Wednesday, December 19, 2007

Archaeological Openness

First of all, thanks to Charles Ellwood Jones for the invitation to post on this blog.

I'm an irregular and intermittent blogger that runs Digging Digitally, and most of the time my posts focus on "open archaeology". I thought I'd write a little more about some concerns I have around open access, open copyright, and open data in archaeology on this group blog.

Let me preface with the point that I'm a big supporter and believer in open access scholarship and in freeing our content from the default restrictions of "all rights reserved" copyright. Access and less restrictive licensing are essential tools to better and more easily build on each other's works. I've been active in promoting Creative Commons licenses in archaeology, and the system I helped build "Open Context" tries to make it data sharing and collaboration easier.

However, openness and the debate about open science and open scholarship is not without problems and conficts, especially in our field. Some researchers rightly worry about disclosing site locations because of looting risks. This may be a concern in some circumstances, but in others, sites locations may be general knowledge or already well known to looters.

But there are other issues relating to looting and the commercial uses of the past, and highlight some of the problems in attempting to make a universal definition of "open data" for the sciences. I wrote yesterday about some of these issues with the release of Science Commons' new Open Data Protocol.

This protocol is an important guide for international data sharing efforts in the sciences. Because of legal and practical complexities, the protocol basically advocates allocating scientific datasets into the public domain, so that they can be legally "mashed up", reused, and related with one another, no matter what their source. Widespread implementation of the protocol's ideas will no doubt facilitate great uses and reuses of scientific data, and will very likely encourage innovation and discovery.

However, archaeologists need to debate and examine these definitions of "open science" and "open data". As I wrote yesterday, I think our community has a great deal of skepticism about relying upon social norms to enforce proper attribution and citation (my experience with Near Eastern archaeology suggests a great deal of mutual suspicion). However, beyond our own community dysfunctions, we need to carefully consider the implications of moving our research to the public domain. The public domain is sometimes highly contested, especially in the area of cultural patrimony where elements of the past are used to construct identities. Also, the public domain is totally unregulated. While this lack of regulation can make research uses easier, it opens the door to some possibilities that will make archaeologists uncomfortable. Do we want to see public domain images of excavated archaeological materials used in all commercial contexts? Would their use to assert the authenticity of items sold in the antiquities trade not give "open archaeology" a bad name?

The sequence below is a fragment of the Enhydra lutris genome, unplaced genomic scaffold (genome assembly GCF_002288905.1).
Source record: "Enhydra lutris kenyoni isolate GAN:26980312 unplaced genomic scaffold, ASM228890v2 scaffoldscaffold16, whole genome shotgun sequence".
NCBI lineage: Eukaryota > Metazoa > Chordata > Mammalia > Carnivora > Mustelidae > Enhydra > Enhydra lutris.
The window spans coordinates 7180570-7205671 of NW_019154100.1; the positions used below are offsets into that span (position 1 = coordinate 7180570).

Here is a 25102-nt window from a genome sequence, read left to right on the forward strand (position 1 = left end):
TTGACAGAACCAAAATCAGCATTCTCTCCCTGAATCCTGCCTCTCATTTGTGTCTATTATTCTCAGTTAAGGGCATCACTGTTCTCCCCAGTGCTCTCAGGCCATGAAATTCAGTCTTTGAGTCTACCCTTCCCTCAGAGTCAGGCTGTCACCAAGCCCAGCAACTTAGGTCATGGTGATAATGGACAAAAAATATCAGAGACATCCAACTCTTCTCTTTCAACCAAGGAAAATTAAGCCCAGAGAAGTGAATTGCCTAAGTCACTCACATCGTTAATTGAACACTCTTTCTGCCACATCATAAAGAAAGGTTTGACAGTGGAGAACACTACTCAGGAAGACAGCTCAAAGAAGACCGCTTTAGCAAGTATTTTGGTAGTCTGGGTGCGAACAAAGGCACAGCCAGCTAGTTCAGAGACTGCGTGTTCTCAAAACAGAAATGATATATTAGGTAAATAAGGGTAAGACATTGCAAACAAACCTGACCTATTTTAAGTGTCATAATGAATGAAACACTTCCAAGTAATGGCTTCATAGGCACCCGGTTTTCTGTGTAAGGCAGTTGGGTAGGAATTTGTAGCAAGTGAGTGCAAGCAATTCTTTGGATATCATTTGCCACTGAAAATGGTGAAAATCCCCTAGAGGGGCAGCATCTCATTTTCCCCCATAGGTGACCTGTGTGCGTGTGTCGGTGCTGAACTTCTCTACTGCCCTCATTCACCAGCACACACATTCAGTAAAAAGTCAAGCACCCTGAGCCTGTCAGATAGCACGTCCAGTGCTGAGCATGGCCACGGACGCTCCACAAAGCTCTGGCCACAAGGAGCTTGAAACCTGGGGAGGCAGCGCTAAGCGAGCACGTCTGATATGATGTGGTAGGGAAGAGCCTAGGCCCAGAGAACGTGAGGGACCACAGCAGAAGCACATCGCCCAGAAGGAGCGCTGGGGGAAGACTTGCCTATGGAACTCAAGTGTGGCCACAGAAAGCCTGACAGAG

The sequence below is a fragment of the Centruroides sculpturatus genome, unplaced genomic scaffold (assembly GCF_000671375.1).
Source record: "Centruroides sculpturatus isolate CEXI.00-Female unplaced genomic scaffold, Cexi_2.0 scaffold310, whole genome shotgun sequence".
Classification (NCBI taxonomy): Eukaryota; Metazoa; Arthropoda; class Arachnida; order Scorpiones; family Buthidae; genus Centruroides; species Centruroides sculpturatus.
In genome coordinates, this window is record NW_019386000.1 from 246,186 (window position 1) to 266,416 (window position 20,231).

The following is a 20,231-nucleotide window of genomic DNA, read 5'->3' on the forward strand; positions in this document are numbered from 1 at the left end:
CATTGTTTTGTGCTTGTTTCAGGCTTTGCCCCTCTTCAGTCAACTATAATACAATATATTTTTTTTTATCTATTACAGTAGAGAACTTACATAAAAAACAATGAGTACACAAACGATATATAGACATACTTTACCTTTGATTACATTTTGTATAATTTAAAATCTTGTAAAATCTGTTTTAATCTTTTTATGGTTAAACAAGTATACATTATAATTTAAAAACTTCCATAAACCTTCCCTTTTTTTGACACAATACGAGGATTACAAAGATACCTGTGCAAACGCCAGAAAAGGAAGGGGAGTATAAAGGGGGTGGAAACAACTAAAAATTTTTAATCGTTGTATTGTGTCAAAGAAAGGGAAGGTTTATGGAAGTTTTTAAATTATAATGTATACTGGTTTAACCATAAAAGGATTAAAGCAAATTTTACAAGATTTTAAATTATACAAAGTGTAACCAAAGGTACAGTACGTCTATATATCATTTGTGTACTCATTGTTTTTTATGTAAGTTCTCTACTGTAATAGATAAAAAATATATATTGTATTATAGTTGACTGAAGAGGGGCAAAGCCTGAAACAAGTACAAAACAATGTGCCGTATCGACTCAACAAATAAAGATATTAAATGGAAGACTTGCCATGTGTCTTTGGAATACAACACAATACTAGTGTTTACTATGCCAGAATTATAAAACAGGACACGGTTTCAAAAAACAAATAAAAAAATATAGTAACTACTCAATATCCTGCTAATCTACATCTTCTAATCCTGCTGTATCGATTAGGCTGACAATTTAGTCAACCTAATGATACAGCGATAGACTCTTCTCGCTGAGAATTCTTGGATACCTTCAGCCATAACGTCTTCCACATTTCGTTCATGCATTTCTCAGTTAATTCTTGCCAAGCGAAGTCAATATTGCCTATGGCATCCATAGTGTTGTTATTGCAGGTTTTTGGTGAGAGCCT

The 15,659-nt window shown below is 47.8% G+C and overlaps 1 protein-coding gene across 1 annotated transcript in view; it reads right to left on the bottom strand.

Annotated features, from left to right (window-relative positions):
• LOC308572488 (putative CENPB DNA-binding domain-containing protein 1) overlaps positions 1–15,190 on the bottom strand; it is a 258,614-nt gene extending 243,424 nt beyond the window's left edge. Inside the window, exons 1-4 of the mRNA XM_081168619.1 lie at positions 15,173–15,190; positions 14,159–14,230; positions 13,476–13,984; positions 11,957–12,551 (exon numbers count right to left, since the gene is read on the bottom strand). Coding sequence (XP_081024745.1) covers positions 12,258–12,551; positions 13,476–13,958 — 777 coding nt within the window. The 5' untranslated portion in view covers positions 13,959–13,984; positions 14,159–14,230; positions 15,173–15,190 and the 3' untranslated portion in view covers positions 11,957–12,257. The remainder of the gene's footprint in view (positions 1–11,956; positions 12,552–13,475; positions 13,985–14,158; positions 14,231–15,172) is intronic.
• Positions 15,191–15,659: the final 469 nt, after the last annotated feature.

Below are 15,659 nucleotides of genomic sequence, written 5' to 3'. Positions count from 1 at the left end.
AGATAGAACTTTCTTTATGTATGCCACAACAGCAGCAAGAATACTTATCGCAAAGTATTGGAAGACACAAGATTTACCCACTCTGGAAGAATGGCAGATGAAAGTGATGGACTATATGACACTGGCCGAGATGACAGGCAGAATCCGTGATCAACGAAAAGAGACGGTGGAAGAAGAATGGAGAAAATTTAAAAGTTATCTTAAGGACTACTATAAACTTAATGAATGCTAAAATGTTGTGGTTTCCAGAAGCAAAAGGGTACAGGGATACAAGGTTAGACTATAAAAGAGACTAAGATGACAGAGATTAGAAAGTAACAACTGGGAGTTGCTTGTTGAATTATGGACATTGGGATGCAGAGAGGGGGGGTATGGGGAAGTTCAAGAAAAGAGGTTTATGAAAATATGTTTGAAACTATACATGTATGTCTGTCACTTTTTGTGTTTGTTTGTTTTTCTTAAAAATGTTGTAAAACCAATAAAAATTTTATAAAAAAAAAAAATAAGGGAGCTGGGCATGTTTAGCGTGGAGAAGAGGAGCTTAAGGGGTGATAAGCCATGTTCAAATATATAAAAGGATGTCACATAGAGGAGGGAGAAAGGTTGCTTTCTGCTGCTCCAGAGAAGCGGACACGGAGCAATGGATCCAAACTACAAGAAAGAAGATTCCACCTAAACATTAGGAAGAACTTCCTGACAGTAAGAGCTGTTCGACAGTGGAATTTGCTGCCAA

Frankly, I think some of these concerns are overblown. Our licensing choices probably won't have that much of an impact in the big picture of looting or site security. In some ways, what we do online now already buts up against the antiquities trade. Just type "archaeology artifacts" into Google and you'll see adds for antiquities dealers along with legitimate archaeological and museum information resources. Dive into GoogleEarth and you'll probably find some as yet unreported archaeological sites. Are looters using GoogleEarth now?

We're in a brave new world, and open access, open licenses, and open data offer many powerful opportunities. But there are risks work worth discussing. The challenges and complexities we face in communicating our discipline no doubt have analogues in other places. These challenges need to be explored fully if we are to best shape openness in the research world.


prying1 said...

Good posting.

Question I have is if, for example, one person translates a scroll how hard would it be for another to take his work and put it in a book before the translator had a chance to?

Without some type of copyright for the translator's work wouldn't theft and perhaps fraud be likely?

I'm playing devils advocate here. I do like the idea of "open archeology" thinking that the more information out there for others to use would only help those that are sharing to be contacted with 'threads' they might otherwise never learn about. It very well could be a win-win idea whose time has come.

But that is one question I've had for a while now.

Eric Kansa said...

Hi Prying1,

About your question, I suppose the 'Science Commons' response would be that the social norms will protect the translator. If she published a translation online on a public academic site, everyone else would be bound by professional norms to cite her. Public exposure will offer the protection, and not copyright.

If someone were to take the publicly posted translation and attempt to publish it in a book, it would be easy for a book publisher or editor to catch the fraud, just type a few lines of the translation into Google and see if it is available online. I've caught undergraduate plagiarism in just this way.